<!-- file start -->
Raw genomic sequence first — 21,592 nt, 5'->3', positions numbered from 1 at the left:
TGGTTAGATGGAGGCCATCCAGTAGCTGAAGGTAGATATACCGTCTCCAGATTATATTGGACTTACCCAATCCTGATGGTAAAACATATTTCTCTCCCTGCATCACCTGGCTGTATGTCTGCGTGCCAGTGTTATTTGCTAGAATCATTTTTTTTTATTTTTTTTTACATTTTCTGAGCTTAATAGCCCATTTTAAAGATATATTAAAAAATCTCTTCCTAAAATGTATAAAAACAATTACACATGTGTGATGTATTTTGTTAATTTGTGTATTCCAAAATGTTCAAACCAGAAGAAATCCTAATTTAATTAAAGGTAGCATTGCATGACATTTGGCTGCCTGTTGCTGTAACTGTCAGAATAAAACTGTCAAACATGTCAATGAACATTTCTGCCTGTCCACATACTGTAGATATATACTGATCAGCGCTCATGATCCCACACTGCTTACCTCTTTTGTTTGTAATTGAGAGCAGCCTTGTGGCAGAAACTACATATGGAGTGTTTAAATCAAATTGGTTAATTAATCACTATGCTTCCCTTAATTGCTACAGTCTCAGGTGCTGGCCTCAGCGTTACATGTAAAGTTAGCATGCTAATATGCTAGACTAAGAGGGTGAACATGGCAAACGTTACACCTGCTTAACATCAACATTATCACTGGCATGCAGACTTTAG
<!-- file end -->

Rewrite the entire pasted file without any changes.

Raw genomic sequence first — 21,592 nt, 5'->3', positions numbered from 1 at the left:
TGGTTAGATGGAGGCCATCCAGTAGCTGAAGGTAGATATACCGTCTCCAGATTATATTGGACTTACCCAATCCTGATGGTAAAACATATTTCTCTCCCTGCATCACCTGGCTGTATGTCTGCGTGCCAGTGTTATTTGCTAGAATCATTTTTTTTTATTTTTTTTTACATTTTCTGAGCTTAATAGCCCATTTTAAAGATATATTAAAAAATCTCTTCCTAAAATGTATAAAAACAATTACACATGTGTGATGTATTTTGTTAATTTGTGTATTCCAAAATGTTCAAACCAGAAGAAATCCTAATTTAATTAAAGGTAGCATTGCATGACATTTGGCTGCCTGTTGCTGTAACTGTCAGAATAAAACTGTCAAACATGTCAATGAACATTTCTGCCTGTCCACATACTGTAGATATATACTGATCAGCGCTCATGATCCCACACTGCTTACCTCTTTTGTTTGTAATTGAGAGCAGCCTTGTGGCAGAAACTACATATGGAGTGTTTAAATCAAATTGGTTAATTAATCACTATGCTTCCCTTAATTGCTACAGTCTCAGGTGCTGGCCTCAGCGTTACATGTAAAGTTAGCATGCTAATATGCTAGACTAAGAGGGTGAACATGGCAAACGTTACACCTGCTTAACATCAACATTATCACTGGCATGCAGACTTTAG